A year after 9/11, agitation and activism take center stage in Southern California in Lefer's latest novel (The Fiery Alphabet, 2013, etc.).
When a jittery security guard blows off her ear in a health-food store, Rae receives an auricular prosthesis, pays off her debts from her settlement, and decides to take a year off from teaching high school English to become a research volunteer at the Los Angeles Zoo. In this conversational novel, Rae often addresses the reader directly: “I’m throwing a lot at you all at once.” And she does: Rae, alongside her best friend, Jennie Kim, and the members of the street activist troupe known as the Gorilla Theater, protests everything from the treatment of baboons at the zoo to the war in Iraq to the requirement that Iranian-born men in the U.S. register with the Immigration and Naturalization Service. Rae admits: “We were fighting on too many fronts.” But Lefer never divulges the source or sources behind Rae’s fervent and frequent outrage. It's only when Rae contemplates her failed marriage to her alcoholic husband that the author offers a poignant, more complex understanding of her character. “Toward the end and in the aftermath of my marriage, see, when you love someone who’s a drunk, all kinds of things happen to your life. It goes beyond the ravages of the disease, beyond the grief and shame over the terrible thing he’s done—which you surely feel more keenly than he does….There’s the hurt and helplessness you feel all the time.” Glimpses of Rae’s inner turmoil, though sporadic, evince a far more compelling storyline than her quest to solve the problems of the world.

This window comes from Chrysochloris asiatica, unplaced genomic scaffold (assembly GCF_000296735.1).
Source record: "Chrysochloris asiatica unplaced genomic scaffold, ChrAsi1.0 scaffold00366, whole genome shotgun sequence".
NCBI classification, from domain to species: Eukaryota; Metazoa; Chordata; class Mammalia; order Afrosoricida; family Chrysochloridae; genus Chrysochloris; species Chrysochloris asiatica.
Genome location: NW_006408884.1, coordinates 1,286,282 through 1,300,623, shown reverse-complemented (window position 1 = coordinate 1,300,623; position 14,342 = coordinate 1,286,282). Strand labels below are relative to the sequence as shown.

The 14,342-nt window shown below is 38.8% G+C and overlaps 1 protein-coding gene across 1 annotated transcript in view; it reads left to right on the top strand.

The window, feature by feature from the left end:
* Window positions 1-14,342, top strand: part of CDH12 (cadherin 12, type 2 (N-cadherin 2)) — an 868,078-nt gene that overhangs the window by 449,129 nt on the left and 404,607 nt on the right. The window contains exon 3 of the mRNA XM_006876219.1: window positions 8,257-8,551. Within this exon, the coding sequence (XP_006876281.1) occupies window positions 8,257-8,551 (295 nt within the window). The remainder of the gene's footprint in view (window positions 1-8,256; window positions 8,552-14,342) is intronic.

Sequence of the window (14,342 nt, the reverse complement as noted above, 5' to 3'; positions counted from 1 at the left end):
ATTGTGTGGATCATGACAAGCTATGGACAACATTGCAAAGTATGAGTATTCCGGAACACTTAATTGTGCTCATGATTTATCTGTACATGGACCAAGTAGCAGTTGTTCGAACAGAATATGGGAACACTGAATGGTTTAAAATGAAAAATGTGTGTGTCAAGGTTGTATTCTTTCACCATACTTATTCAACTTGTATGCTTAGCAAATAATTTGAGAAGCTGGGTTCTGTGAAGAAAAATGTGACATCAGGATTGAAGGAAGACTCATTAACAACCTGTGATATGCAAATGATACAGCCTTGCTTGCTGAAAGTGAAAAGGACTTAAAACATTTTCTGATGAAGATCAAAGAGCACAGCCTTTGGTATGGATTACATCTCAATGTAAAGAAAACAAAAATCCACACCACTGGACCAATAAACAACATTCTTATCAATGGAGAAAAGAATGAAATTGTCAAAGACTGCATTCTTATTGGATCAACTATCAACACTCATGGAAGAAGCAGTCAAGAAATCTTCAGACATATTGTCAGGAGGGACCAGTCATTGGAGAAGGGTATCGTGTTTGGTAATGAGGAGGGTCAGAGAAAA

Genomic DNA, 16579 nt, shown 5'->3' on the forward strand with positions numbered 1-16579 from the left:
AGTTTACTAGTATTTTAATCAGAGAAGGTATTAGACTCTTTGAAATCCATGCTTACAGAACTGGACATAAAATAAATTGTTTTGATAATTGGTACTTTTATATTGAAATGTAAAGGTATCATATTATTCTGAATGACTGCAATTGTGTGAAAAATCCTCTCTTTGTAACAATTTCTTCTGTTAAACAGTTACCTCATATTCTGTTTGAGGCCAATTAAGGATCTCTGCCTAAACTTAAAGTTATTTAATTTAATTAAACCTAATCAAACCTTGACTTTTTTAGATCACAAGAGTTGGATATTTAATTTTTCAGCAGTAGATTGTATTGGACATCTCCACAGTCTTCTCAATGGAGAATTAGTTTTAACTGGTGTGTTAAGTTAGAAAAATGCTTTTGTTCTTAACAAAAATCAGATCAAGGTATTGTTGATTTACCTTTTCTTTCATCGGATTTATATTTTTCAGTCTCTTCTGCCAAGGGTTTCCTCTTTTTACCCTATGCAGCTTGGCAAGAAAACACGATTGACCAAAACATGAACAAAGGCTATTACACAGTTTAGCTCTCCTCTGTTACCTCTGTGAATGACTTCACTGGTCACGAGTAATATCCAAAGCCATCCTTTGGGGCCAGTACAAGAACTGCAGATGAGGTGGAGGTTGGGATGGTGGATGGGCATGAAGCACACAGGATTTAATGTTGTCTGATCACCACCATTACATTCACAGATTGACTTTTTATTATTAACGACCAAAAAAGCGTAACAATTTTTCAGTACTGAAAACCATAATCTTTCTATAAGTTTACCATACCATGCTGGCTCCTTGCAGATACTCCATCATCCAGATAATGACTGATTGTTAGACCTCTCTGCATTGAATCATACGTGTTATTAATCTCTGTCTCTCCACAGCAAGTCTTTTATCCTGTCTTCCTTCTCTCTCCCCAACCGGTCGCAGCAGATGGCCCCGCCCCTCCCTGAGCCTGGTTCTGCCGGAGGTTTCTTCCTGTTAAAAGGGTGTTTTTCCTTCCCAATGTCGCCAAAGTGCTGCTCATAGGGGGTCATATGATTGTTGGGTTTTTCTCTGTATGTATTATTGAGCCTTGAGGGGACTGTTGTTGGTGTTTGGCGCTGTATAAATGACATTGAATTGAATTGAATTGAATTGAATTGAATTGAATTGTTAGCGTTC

A sometimes-tedious catalog of sociopolitical grievances.